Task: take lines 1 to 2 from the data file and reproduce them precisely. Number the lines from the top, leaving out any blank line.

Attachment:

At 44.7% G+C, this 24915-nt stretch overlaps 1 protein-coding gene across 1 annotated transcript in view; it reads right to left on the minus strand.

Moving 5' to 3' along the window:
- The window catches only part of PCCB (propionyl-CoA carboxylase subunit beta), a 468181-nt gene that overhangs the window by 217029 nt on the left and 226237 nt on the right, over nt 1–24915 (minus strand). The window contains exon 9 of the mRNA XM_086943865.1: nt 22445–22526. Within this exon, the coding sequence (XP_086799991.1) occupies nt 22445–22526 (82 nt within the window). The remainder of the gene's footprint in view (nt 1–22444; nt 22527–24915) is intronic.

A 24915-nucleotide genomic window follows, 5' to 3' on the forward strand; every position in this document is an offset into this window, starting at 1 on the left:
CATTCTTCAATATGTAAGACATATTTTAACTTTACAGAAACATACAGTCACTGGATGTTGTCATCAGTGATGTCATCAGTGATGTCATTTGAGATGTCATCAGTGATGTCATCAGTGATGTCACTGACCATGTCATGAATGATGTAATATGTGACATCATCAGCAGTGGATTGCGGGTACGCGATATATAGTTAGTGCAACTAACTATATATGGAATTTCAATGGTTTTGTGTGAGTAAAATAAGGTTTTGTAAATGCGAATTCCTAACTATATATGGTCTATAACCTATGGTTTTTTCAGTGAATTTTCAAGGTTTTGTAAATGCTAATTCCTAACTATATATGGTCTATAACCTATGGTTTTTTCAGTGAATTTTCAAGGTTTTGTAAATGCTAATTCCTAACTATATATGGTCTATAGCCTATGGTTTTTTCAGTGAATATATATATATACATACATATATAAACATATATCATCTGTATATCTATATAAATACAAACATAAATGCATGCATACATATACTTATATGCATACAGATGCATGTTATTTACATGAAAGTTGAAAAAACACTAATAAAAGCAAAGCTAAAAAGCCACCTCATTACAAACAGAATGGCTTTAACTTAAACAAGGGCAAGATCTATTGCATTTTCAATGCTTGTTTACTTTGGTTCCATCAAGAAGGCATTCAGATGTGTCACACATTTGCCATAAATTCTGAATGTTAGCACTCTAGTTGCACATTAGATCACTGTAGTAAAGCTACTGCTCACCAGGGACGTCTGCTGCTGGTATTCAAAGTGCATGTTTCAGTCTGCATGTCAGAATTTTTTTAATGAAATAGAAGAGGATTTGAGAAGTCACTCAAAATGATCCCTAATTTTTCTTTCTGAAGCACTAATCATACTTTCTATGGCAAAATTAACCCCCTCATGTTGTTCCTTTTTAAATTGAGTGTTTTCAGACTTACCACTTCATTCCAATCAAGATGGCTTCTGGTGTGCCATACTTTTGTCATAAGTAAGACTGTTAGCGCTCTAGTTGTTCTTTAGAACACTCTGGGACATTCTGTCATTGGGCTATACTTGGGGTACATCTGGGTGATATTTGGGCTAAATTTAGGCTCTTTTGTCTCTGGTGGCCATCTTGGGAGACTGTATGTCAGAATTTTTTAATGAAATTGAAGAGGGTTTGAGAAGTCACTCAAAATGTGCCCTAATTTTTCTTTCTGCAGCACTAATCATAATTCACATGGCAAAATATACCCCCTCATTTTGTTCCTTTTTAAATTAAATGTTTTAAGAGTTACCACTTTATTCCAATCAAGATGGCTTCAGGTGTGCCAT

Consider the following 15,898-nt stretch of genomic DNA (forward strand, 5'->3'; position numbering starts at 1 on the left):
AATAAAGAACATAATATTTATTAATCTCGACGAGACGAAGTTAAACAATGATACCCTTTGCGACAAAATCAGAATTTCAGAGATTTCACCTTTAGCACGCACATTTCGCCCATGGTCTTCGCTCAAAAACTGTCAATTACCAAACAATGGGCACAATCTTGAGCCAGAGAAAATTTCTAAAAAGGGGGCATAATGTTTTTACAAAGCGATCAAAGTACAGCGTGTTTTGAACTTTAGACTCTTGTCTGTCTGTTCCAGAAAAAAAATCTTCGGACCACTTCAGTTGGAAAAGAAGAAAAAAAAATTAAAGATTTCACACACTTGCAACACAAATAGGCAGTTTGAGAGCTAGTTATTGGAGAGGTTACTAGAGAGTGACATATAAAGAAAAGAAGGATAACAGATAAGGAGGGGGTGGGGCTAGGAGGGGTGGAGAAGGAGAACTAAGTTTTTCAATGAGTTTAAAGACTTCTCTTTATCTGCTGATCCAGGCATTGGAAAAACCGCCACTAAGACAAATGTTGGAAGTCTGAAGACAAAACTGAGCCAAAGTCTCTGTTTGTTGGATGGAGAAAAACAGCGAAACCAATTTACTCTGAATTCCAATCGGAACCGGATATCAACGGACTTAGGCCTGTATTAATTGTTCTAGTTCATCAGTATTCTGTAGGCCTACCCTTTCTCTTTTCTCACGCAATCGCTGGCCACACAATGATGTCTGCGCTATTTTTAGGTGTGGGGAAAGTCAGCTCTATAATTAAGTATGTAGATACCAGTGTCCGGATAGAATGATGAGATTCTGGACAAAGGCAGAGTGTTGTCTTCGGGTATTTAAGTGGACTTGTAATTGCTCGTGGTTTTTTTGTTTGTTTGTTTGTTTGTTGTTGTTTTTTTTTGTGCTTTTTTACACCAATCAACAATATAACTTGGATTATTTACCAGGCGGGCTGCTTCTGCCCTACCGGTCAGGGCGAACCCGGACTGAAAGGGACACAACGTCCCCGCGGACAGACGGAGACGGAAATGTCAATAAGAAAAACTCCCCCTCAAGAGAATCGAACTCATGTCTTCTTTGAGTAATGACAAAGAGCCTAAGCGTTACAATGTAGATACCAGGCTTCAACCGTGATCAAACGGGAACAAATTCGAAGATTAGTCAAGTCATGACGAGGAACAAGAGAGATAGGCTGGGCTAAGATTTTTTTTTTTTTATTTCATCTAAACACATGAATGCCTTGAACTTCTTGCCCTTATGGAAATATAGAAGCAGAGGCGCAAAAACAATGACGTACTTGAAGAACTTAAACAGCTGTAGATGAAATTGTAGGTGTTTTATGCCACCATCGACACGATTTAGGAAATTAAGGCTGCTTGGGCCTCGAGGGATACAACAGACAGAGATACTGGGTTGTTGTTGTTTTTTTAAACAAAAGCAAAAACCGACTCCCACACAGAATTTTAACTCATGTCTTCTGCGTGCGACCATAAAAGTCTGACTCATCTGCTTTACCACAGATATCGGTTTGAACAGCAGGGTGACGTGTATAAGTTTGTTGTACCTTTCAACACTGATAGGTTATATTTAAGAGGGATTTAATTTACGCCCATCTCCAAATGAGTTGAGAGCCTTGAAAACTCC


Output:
At 44.7% G+C, this 24915-nt stretch overlaps 1 protein-coding gene across 1 annotated transcript in view; it reads right to left on the minus strand.

Moving 5' to 3' along the window: